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Jesus of Nazareth: From the Baptism in the Jordan to the Transfiguration Hardcover – May 15, 2007
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From Publishers Weekly
In this rich, sophisticated introduction to the life of Jesus, the pope argues that Jesus brought to the world neither universal prosperity nor peace, but God. Indeed, Jesus cannot be understood outside of his relationship with God the Father, "which is the true center of his personality." Ratzinger explores the meaning of key moments in the Gospels, such as the temptations of Jesus, the Transfiguration, and the Sermon on the Mount, and points to passages in which Jesus adumbrates Pauline theology. He underscores Jesus being rooted in the Old Testament, showing, for example, that the Beatitudes participate in a long tradition of blessings, exemplified in Psalms and Jeremiah. Ratzinger draws on historical-critical scholarship of the New Testament, but cautions that the usefulness of strictly historical readings of Scripture is limited: one must also read Scripture theologically, and view each passage of the Bible as part of a larger canonical whole. This learned book cannot be read casuallyRatzinger draws on a vast array of scholarship, and he assumes familiarity with theological categories such as "Christology." But for those who are willing to work through Ratzingers text slowly, virtually every page will yield fruitful insights.
*Starred Review* Begun before his election to the papacy, this is the first volume of a work that Benedict intimates he may not live long enough to complete. Its 10 chapters—on, respectively, Jesus' baptism, his temptation in the desert, the nature of the kingdom of God, the Sermon on the Mount, the Lord's Prayer, the disciples, the parables, the principal images of John's Gospel, Peter's confession and Jesus' Transfiguration, and Jesus' two self-descriptions, "Son of Man" and "Son"—are masterfully cogent and accessible essays in orthodox Christian exegesis. Canonical exegesis, to be precise; that is, the passages discussed in each chapter are interpreted within the prophetic context of the continuous document that contains them, the Bible. The meanings of Jesus' words, deeds, and person are always educed with the aid and understanding of the religious thought and practice of the preceding Hebrew Scriptures. While he aims to respond to the twentieth-century torrent of historical Jesus literature that in general makes Jesus a man of his time and place in Roman Palestine, Benedict doesn't repudiate or even much criticize that literature. Indeed, he accepts and looks forward to more of what archaeological and historical anthropological and sociological research has discovered about Jesus' milieu. As tender as it is erudite and brilliant, this is a book for every religion collection. Olson, Ray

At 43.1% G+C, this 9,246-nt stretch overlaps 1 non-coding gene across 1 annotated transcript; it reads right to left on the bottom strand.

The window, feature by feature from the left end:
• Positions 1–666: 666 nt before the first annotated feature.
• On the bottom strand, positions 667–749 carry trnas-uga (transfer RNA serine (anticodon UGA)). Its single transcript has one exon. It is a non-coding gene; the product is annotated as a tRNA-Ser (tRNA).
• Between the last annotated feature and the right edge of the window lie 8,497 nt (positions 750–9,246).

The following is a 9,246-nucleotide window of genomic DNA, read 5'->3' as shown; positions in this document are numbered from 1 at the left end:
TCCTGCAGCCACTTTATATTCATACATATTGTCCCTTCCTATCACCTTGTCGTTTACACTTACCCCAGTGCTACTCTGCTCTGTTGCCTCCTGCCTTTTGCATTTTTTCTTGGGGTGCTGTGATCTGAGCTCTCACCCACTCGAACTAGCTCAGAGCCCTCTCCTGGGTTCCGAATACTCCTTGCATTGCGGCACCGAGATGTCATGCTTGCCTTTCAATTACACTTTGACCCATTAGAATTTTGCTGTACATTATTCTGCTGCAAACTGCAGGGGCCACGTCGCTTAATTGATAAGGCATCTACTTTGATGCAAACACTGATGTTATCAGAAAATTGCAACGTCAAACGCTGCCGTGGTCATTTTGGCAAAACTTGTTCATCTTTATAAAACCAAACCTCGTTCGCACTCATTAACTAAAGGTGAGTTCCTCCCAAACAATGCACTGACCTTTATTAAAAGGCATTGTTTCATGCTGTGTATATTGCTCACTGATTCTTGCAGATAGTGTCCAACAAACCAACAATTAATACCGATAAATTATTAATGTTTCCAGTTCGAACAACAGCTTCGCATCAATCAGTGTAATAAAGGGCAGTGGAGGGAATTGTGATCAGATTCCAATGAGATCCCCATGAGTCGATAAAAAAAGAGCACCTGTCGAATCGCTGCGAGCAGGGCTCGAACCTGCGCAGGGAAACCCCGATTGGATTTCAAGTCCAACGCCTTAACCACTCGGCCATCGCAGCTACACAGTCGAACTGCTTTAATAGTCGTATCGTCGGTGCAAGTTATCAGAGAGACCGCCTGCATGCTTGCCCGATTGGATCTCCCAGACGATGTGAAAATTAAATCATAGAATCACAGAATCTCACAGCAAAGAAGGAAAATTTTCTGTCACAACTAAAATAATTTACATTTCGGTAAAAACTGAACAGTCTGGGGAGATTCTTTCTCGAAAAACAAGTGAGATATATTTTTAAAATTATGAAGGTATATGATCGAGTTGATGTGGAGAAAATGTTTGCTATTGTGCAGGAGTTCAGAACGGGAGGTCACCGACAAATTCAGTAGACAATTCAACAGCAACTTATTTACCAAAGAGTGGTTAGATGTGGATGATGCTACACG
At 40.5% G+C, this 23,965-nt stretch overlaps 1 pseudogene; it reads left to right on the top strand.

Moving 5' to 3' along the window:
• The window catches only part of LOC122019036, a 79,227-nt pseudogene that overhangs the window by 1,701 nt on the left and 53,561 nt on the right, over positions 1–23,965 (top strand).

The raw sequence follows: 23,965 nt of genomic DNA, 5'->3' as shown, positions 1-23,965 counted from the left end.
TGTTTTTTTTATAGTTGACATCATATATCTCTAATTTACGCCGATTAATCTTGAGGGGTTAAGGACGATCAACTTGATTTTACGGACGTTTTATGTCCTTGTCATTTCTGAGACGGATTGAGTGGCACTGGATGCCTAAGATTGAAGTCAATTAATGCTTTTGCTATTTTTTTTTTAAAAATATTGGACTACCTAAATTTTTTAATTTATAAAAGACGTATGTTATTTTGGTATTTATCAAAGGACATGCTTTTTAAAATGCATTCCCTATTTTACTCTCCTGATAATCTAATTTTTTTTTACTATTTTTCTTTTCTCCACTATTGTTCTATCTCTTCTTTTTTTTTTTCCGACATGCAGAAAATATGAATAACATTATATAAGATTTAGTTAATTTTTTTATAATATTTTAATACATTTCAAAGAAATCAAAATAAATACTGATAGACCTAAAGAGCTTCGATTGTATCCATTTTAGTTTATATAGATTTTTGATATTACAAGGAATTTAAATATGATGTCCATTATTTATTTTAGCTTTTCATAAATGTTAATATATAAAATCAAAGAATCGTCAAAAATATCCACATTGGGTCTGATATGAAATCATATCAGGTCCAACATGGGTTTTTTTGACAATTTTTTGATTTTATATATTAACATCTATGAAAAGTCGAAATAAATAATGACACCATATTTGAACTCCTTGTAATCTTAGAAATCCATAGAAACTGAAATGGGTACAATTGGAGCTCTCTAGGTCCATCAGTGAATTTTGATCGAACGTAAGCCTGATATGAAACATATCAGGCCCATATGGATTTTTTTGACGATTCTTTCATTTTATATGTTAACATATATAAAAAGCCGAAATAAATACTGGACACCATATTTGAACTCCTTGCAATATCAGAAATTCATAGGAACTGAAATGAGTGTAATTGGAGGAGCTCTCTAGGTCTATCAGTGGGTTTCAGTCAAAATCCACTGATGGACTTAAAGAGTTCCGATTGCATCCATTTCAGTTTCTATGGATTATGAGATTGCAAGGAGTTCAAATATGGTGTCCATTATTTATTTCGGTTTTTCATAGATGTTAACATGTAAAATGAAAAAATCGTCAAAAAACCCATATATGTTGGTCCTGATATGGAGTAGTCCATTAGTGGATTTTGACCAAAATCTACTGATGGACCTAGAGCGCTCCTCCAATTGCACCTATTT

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Top Customer Reviews
This is a great book, magisterial (even though the pope doesn't want it thought of in that way). It is not just another book about Jesus, it a revolutionary book about Jesus...in that it recaptures why people have had their lives changed by their belief in Jesus for over 2,000 years.
What makes this book so special? It is like a modern Summa (those who know St. Thomas Aquinas will understand me here) in that it answers modern questions of doubt, skepticism and even inquiry on not only who Jesus is, but why Jesus is the most important person anyone has ever or can ever know.